Staying secure in 2017

Ghost in the Shell is why I flat-out refuse to have any electronics inside me, no matter how cool they might seem. This logo was made by some guy going by the handle motwaaagh

Have you ever seen the old Ghost in the Shell series? It was awesome, you should watch it. More importantly, though, it’s becoming more and more relevant: far too many computers today are vulnerable to malware.

Last week, a multi-continent attack crippled Britain’s National Health Services, among other individuals and groups. How can you ensure your own computers are secure?

spritanium’s rendition of what common sense would look like if we could buy it – via deviantart
Common Sense 2017

The best tool is common sense, up to date software, and a good backups.

Common sense involves staying away from sketchy sites or sites offering freebies – enable safe-search in your search engine.

Keeping all your software, including your operating system, up to date is critical, as most exploits are found at the operating system level or lower.  The wanna-cry ransomware exploited a vulnerability in Microsoft Windows that had been patched in March.

By the way, Bham Now doesn’t rely on ad networks! We run all our ads on our own server, and sell native advertising, so you can be sure that we’re secure. The same goes for most sites hosting their own ads: website owners are unlikely to host malware on their own devices.

QNAP and Synology NAS enclosures side-by-side. I have a QNAP, it’s nice – via theblowblow.com
Redundancy is a good thing

Back up your data! Back it up regularly, to as many alternate locations as you can afford. Backing up your data doesn’t just protect you from malware, it also protects you from the gradual decay of data on any storage medium. I use a 12-terabyte network storage device running in RAID 5, one of the most stable solutions. I don’t use all the storage for backups – I can also stream videos and music using my home server!

Alternative options include services like iCloud or Google Drive, online backup services such as crashplan or backblaze, an Apple AirPort, or just a portable hard drive and good old-fashioned copy/paste. It’s definitely worth noting that any network-connected backup is still vulnerable to intrusion, as celebrities have found out before. You can’t escape entropy, but you can prepare for it!

Antivirus

Backups are great, but not needing them is better. While “zero-day” exploits are uncommon, no software can fully protect against them, and they often target commercial software for maximum reach. People write software, and sometimes people make mistakes.

But most viruses prey on unsecured computers rather than relying on undiscovered exploits, so the best way to protect against those viruses is to secure your computer. You can do this by using antivirus software, whether you use a Mac or a PC – they both get viruses now.

Depending on your computer’s processing power and your own (entirely justified) paranoia, you might want to invest in Symnatec/Norton, Kaspersky, or Webroot, which is the fastest antivirus available (and still provides excellent protection). It’s worth noting that there are some fantastic free antivirus tools available.  Malwarebytes has been a security standard for some time, though you have to pay for automated protection.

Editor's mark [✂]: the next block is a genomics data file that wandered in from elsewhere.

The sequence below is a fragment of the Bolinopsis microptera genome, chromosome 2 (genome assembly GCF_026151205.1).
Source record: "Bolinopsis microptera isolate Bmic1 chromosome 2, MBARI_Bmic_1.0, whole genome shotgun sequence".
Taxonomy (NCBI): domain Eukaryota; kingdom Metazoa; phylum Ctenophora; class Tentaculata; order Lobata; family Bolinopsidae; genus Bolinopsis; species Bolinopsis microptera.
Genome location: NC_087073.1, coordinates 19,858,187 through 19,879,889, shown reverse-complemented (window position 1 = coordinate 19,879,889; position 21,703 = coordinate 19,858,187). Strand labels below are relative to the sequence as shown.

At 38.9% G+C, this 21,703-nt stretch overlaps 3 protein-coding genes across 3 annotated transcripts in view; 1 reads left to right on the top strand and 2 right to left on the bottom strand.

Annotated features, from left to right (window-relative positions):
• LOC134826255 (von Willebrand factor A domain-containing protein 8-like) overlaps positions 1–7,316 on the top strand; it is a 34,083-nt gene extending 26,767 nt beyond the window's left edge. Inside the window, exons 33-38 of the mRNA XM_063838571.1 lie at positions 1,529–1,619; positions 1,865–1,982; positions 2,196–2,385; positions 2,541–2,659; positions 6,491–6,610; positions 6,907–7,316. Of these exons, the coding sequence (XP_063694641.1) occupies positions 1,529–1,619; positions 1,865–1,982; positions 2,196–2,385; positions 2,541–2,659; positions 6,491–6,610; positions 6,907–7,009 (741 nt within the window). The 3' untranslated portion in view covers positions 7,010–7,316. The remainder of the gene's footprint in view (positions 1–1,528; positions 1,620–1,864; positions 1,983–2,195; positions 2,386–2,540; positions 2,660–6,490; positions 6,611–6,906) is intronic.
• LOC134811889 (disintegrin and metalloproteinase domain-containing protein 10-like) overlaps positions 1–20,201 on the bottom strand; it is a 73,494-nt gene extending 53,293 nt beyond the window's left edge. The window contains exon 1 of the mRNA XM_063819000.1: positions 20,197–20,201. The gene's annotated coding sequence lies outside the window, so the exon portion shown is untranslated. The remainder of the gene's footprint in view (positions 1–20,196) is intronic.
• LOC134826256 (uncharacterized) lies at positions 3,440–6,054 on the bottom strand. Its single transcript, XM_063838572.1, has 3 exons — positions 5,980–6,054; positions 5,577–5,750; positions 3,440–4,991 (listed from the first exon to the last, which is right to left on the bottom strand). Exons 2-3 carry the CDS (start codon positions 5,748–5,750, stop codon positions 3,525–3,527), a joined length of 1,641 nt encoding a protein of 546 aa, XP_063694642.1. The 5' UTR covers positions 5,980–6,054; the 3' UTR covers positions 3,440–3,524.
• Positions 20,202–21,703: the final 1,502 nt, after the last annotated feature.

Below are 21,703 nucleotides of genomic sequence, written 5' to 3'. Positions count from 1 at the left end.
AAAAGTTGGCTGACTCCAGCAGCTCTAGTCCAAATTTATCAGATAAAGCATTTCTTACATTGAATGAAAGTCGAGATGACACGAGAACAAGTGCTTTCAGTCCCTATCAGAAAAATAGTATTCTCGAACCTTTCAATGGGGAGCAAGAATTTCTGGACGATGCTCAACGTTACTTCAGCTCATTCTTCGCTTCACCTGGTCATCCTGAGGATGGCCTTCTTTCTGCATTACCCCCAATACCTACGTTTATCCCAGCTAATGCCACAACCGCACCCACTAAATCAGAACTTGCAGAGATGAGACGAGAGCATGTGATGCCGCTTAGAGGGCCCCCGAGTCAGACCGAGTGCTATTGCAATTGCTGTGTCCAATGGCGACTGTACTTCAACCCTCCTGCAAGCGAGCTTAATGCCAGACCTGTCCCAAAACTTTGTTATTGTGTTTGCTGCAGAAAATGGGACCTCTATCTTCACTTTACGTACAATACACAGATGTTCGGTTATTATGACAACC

Firewalls

Your internet provider probably gave you (or is renting you) a router.  Try visiting your routers admin page (often, 192.168.1.254 or 192.168.1.1) to check if the router has firewall software installed.  If it does, you’re probably fine.  If not, make sure all your devices have their own firewalls!  Windows has a firewall by default.

Email

Email probably serves as the most common malware vector.  Wrongdoers can easily create email that looks like a legitimate message from your bank, credit card company, or web store (phishing).

Best to visit bank, credit card, and store websites individually.  Don’t click links in emails.  Just don’t do it.  If you feel you must, verify the URL in the link before clicking.  You can do this by hovering your mouse over the link.  Phishers typically make a URL that looks very similar to the real URL so you really need to look carefully.

If your browser tells you your connection is insecure or the site has no certification, get out of there.  Banks should always have a little certificate panel next to the URL, similar to this one:

See the green lock? Any website without a lock shouldn’t get your confidential information. Note that it might not be green depending on your web browser.

Malicious hackers, slow-to-update programs, and a NSA which cares more about hording exploits than getting them fixed don’t make keeping your information easy.  But making sure your data really is your data isn’t as hard as it might seem.  Follow these steps and you’ll be better off than most.  And for those who are truly, wonderfully paranoid (or have slow computers): install an alternative operating system like Linux (my laptop runs Antergos Linux)!

Author: James Ozment

I'm a Birmingham native who loves music, cycling, reading, and tech. Find me on the campus of Birmingham-Southern College, in Avondale, or hanging out with my cat